RATNA BAHADUR RAI Vs. BIR BAHADUR RAI
LAWS(SIK)-1983-9-1
HIGH COURT OF SIKKIM
Decided on September 09,1983

RATNA BAHADUR RAI Appellant
VERSUS
BIR BAHADUR RAI Respondents


Referred Judgements :-

AMIRTHAM V. ALWAR [REFERRED TO]
KUL BAHADUR THAPA V. KAZIMAN TAMANG [REFERRED TO]
ALLAHABAD HIGH COURT IN RAMZAM ALI V. SATUL BIBI [REFERRED TO]
KALAWATI V. RUPNARAYAN [REFERRED TO]
VIJAI PRATAP SINGH AND RAMJIWAN MISIR VS. DUKH HARAN NATH SINGH AND IN BOTH THE APPEALS [REFERRED TO]
STATE OF HARYANA VS. DARSHANA DEVI [REFERRED TO]
TARACHAND GHANSHYAMDAS VS. STATE OF WEST BENGAL [REFERRED TO]


JUDGEMENT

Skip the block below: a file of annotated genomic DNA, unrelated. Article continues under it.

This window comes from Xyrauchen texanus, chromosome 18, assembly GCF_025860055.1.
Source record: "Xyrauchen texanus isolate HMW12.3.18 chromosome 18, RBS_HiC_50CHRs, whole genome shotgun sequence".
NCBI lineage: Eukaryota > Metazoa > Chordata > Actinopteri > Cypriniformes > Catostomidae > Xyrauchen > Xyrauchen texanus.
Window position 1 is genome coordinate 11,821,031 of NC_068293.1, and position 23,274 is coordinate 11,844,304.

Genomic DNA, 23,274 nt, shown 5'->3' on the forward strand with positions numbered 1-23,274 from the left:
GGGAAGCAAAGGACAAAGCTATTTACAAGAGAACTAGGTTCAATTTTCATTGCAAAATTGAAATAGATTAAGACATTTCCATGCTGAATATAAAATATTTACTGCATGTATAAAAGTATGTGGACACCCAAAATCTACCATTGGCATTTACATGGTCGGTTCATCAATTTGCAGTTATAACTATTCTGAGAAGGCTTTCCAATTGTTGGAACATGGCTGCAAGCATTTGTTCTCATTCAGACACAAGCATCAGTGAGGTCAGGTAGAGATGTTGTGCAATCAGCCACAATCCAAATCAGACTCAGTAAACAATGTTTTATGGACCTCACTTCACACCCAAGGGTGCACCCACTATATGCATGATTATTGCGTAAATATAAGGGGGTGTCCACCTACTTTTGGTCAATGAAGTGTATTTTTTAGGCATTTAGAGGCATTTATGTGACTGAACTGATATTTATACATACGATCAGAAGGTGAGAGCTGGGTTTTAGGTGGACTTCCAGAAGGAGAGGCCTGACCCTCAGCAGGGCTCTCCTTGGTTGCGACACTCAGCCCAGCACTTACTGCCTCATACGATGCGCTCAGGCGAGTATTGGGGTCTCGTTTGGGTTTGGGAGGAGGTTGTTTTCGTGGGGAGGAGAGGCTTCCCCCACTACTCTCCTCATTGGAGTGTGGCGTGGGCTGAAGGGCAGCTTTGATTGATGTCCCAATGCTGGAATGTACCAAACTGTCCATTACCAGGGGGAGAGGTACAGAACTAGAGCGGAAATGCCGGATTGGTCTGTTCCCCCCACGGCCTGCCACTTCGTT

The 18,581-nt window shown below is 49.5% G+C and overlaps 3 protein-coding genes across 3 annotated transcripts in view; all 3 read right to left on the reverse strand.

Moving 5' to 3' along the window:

- (1.)This is a revision against the order of the learned District Judge granting the application of the plaintiff-respondent for leave to sue as a pauper under Order 33 of the Civil P. C., as it stood before the Civil P. C. (Amendment) Act, 1976, the latter Act not having been applied to this State as yet. An order granting or refusing an application for leave to sue in forma pauperis is a "case decided" within the meaning of Section 115 of the C. P. C. and is, therefore, open to revision. This is what has been held by this Court in Kul Bahadur Thapa ] Kaziman Tamang, (1978) 2 Sikkim LJ 12, referred to by Mr. Udai P. Sharma, the learned Advocate for the petitioner, where this Court has relied inter alia on the Full Bench decision of the Allahabad High Court in Ramzam Ali v. Satul Bibi, AIR 1948 All 244 as an authority for the purpose. It is good that the law has been found to be so, for if orders refusing leave to sue in forma pauperis were not revisable, many more paupers would have been, to borrow from the observations of Krishna Iyer, J., in State of Haryana v. Darshna Devi, AIR 1979 SC 855 at p. 856, "priced out of the justice market by insistence of court-fee and refusal to apply the exemptive provisions of Order 33 of the Civil P. C., by the trial Courts", Krishna Iyer, J., observed further that "the Court must give the benefit of doubt against levy of a price to enter the temple of justice until one day the whole issue of the validity of profit-making through sale of civil justice, disguised as court-fees, is fully reviewed by this Court". In Kalawati v. Rupnarayan, AIR 1980 Sikkim 46 at p. 47, this Court referred to a Division Bench decision of the Calcutta High Court in Tarachand v. State, AIR 1955 Cal 258 where Chakravartti, C.J., observed that by levying court-fees the State in fact sells justice. I should, however, note that while Krishna lyer, J., in the decision cited hereinabove, expressed his poignant feeling that, no State, it seems, has, as yet, framed rules to give effect to the benign provisions of the legal aid to the poor ... ... although several years have passed .. ... ..." and that "Parliament is stultified and the people are frustrated" in the State of Sikkim, however, some beginning has been attempted by the Sikkim Court-fees (Exemption and Miscellaneous Provisions) Act, 1983, where under it has been provided that "no court-fees shall be payable by a person whose annual income from all sources does not exceed rupees twenty thousand".